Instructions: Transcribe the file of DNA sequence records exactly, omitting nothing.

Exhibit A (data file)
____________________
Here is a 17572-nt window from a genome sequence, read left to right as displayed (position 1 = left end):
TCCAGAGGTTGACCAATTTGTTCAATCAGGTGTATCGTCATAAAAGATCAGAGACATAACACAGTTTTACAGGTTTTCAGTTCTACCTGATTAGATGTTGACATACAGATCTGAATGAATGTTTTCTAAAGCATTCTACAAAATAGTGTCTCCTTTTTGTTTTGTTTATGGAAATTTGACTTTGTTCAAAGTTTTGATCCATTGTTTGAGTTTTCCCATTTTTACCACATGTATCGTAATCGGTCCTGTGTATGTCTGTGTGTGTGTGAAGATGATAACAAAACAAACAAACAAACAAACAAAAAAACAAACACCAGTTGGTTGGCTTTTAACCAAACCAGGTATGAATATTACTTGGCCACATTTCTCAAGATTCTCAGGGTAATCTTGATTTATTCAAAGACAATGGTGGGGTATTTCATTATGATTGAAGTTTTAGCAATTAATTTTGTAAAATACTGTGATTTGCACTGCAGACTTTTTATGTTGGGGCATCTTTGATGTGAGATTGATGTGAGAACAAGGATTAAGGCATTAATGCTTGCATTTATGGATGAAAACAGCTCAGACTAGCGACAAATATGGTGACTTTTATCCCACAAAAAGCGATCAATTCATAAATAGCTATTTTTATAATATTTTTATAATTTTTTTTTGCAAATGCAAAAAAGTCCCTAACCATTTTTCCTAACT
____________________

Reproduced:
Here is a 17572-nt window from a genome sequence, read left to right as displayed (position 1 = left end):
TCCAGAGGTTGACCAATTTGTTCAATCAGGTGTATCGTCATAAAAGATCAGAGACATAACACAGTTTTACAGGTTTTCAGTTCTACCTGATTAGATGTTGACATACAGATCTGAATGAATGTTTTCTAAAGCATTCTACAAAATAGTGTCTCCTTTTTGTTTTGTTTATGGAAATTTGACTTTGTTCAAAGTTTTGATCCATTGTTTGAGTTTTCCCATTTTTACCACATGTATCGTAATCGGTCCTGTGTATGTCTGTGTGTGTGTGAAGATGATAACAAAACAAACAAACAAACAAACAAAAAAACAAACACCAGTTGGTTGGCTTTTAACCAAACCAGGTATGAATATTACTTGGCCACATTTCTCAAGATTCTCAGGGTAATCTTGATTTATTCAAAGACAATGGTGGGGTATTTCATTATGATTGAAGTTTTAGCAATTAATTTTGTAAAATACTGTGATTTGCACTGCAGACTTTTTATGTTGGGGCATCTTTGATGTGAGATTGATGTGAGAACAAGGATTAAGGCATTAATGCTTGCATTTATGGATGAAAACAGCTCAGACTAGCGACAAATATGGTGACTTTTATCCCACAAAAAGCGATCAATTCATAAATAGCTATTTTTATAATATTTTTATAATTTTTTTTTGCAAATGCAAAAAAGTCCCTAACCATTTTTCCTAACT